The architects of Robodebt have been referred for civil and criminal prosecution by the royal commission into the unlawful scheme.
In her report handed down today, Commissioner Catherine Holmes branded the former Coalition Government’s debt-recovery program an “extraordinary saga” of “venality, incompetence and cowardice”.
“Robodebt was a crude and cruel mechanism, neither fair nor legal, and it made many people feel like criminals. In essence, people were traumatised on the off-chance they might owe money. It was a costly failure of public administration, in both human and economic terms,’’ Commissioner Holmes wrote.
“It is remarkable how little interest there seems to have been in ensuring the scheme’s legality, how rushed its implementation was, how little thought was given to how it would affect welfare recipients and the lengths to which public servants were prepared to go to oblige ministers on a quest for savings.
“Truly dismaying was the revelation of dishonesty and collusion to prevent the Scheme’s lack of legal foundation coming to light. Equally disheartening was the ineffectiveness of what one might consider institutional checks and balances – the Commonwealth Ombudsman’s Office, the Office of Legal Services Coordination, the Office of the Australian Information Commissioner and the Administrative Appeals Tribunal – in presenting any hindrance to the scheme’s continuance.”
The $30 million commission investigated who was responsible for the scheme, what government officials knew about its legality, and the harm it caused to victims.
Its 990-page report makes 57 recommendations and is the result of an assessment of nearly one million documents and hundreds of hours of evidence over nine weeks. A video livestream of the hearings attracted almost 700,000 viewers.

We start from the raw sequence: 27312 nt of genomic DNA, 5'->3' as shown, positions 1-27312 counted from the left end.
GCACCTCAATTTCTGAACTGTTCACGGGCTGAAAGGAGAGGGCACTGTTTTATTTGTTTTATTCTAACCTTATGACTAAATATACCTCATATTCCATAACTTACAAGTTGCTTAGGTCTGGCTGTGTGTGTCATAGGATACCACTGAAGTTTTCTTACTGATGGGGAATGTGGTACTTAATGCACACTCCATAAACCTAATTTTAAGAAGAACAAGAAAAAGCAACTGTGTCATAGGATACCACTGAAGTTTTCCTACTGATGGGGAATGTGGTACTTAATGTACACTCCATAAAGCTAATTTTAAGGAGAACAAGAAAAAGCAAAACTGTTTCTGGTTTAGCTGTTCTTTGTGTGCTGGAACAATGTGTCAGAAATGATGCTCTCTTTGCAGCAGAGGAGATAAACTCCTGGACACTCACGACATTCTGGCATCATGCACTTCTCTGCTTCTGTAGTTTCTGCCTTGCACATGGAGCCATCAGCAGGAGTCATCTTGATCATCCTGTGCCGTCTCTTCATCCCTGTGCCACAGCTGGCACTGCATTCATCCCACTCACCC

A sealed chapter in the report recommends referrals of individuals for civil and criminal prosecution. Their identity remains a secret to protect the integrity of any prosecution.
The Robodebt scheme ran from 2015 to 2019, with hundreds of thousands of welfare recipients wrongly accused of owing money to Centrelink.
In June 2021, the Federal Court described the scheme as a “massive failure in public administration” as it approved a $1.8 billion settlement between the Commonwealth and victims.
The report’s recommendations were welcomed by Economics Justice Australia (EJA), a peak organisation for community legal centres providing specialist advice on social security issues.
Acting CEO Kate Allingham told ABC News that many problems raised at the commission still existed, however.
“We hear a lot about how we want to make sure this never happens again. We are still seeing, our member centres, community legal centres, who represent people every day whose lives are being seriously affected by automated decision-making, their lives are being affected by debts that have been raised against them. They still don’t know why those debts are being raised,” Ms Allingham said.
“When Robodebt first started I was working in a member of parliament’s office and within the first two weeks of the Robodebt scheme beginning, I had constituents in my office having panic attacks in a foetal position on the floor.
“I had a mother who rang whose child had unfortunately suicided, shortly after receiving the debt notice.
“We were flooded with calls. It was immediately obvious that whatever was happening was not okay. We raised issues very quickly and it just took, it just took years too long to be addressed. People were being hounded by debt collectors, they did not know why they had the debts. It was appalling. And I think it was very obvious from the beginning and it just took years too long for it to be addressed.”
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